Last December, I speculated that 2009 would be a tough year for the Six-Party Talks on the North Korean Nuclear Crisis. It seems I was right.
Last year, Pyongyang embarked on its usual saber-rattling rethoric after Japan decided to halt its fuel aid to the hermit country for its “failure to resolve” the issue of North Korean abductions of Japanese nationals. The North Koreans insisted that the issue has been resolved, claiming that the Japanese abductees are already dead. Japan refutes this, saying Pyongyang has consistently failed to present conclusive pieces of evidence that will prove the death of the abductees.
And yesterday, an ex-spy from North Korea who had defected to and is now living in South Korea, Kim Hyon Hui, met with the family of Yaeko Taguchi, one of the Japanese abductees, in Busan. Kim told Taguchi’s relatives that the abductee is still alive.
“I have no doubt your mother is still alive,” Kim, who is believed to have learned Japanese from Taguchi, told them in Japanese.
This is contrary to Pyongyans’s claim that Taguchi had died in an accident in July 1986.
I have no idea how Kim was able to know that Taguchi is still alive, but her statement nevertheless complicates the resolution of the North Korean Nuclear Crisis because of two implications:
First, it validates Tokyo’s claim that the Abductions Issue is far from resolved. This further reinforces Tokyo’s decision not to resume fuel aid to North Korea.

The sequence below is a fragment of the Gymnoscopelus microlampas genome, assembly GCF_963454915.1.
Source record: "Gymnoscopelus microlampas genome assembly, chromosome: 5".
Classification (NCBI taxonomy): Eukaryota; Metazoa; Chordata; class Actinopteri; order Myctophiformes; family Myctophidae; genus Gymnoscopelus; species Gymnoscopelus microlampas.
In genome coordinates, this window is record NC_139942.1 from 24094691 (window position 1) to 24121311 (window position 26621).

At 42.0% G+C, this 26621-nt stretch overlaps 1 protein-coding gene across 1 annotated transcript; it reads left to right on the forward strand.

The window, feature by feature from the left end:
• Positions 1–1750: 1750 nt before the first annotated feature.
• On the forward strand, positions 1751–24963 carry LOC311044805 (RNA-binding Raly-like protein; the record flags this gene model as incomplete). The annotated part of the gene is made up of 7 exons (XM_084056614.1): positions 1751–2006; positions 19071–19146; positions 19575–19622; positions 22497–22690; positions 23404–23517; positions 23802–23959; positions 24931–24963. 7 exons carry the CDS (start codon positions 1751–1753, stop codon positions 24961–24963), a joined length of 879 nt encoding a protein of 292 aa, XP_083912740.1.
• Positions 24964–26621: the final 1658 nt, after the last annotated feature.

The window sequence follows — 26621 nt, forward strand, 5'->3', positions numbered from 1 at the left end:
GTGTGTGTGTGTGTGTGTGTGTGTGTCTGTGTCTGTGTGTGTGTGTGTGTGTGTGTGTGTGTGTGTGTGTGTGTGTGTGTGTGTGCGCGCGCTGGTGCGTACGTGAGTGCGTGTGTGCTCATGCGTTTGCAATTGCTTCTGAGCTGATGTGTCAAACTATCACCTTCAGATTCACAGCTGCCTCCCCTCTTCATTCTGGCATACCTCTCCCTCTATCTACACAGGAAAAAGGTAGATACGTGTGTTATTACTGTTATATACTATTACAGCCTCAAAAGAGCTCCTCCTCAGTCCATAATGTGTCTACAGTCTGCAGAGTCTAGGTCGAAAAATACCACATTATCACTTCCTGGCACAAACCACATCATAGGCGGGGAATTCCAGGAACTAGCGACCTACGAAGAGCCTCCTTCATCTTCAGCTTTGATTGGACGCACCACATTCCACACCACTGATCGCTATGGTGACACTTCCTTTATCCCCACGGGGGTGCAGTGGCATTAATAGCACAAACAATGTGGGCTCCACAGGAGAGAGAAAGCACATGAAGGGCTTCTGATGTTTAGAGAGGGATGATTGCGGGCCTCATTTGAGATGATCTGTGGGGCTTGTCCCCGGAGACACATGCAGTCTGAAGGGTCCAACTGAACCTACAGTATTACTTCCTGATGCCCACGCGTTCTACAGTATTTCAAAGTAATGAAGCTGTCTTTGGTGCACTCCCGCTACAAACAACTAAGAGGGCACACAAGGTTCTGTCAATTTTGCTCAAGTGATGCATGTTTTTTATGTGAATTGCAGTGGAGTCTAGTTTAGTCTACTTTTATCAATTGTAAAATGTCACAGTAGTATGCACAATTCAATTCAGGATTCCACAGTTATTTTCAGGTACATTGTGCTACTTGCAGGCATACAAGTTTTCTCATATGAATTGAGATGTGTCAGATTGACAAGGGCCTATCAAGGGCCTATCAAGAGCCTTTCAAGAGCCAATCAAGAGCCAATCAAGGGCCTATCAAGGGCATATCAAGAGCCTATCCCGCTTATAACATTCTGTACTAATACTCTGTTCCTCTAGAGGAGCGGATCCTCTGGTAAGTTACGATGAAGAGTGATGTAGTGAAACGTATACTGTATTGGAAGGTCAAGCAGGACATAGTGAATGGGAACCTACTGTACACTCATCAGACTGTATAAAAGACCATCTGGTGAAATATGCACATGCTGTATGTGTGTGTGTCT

And it would seem that, unlike the Bush administration who turned its back to the abductees in the latter part of the Talks last year, the Obama administration is poised to back Japan up on this issue. In her visit to Japan a couple of weeks ago, for instance, Hillary Clinton assured the Japanese government that the Abduction Issue is high on Obama’s agenda. Of course, the reason behind this renewed US support is that the US needs Japan’s support in Obama’s war in Afghanistan.
And these renewed leverages for Tokyo– Kim’s statement and Obama’s support– will enable Japan to push the Abductions Issue on the agenda of any multilateral effort to resolve the North Korean crisis. As demonstrated before, Tokyo’s stubborness to make the issue a multilateral problem instead of a bilateral one would obstruct the larger effort to push North Korea towards denuclearization.
Second, the fact that the South Korean government allowed the meeting to take place within its territory is a signal that Seoul, under the leadership of Lee Myung-bak and his conservative Grand National Party (GNP), is reallymoving to the right side of the political spectrum. Earlier this year, Lee totally scrapped his predecessors’ Sunshine Policy of engaging North Korea and started tying aid to disarmament. Now, with this meeting, the Lee government has demonstrated how far it can go in antagonizing North Korea.
Therefore, unlike in 2007-2008 when parties to the Talks were generally open-minded and optimistic of the negotiations (South Korea was under the liberal Roh Moo-yun, Japan was under the pacifist Yasuo Fukuda and Bush was willing to make concessions), today the atmosphere is tense. There are talks that another round of North Korean missile testing is underway. North Korea is currently short of cursing the other parties to the talks. And both Japan’s Aso and South Korea’s Lee are not in the position to falter in their conservative approach to the crisis.
Given this, I now doubt if the parties can even resume the talks at all.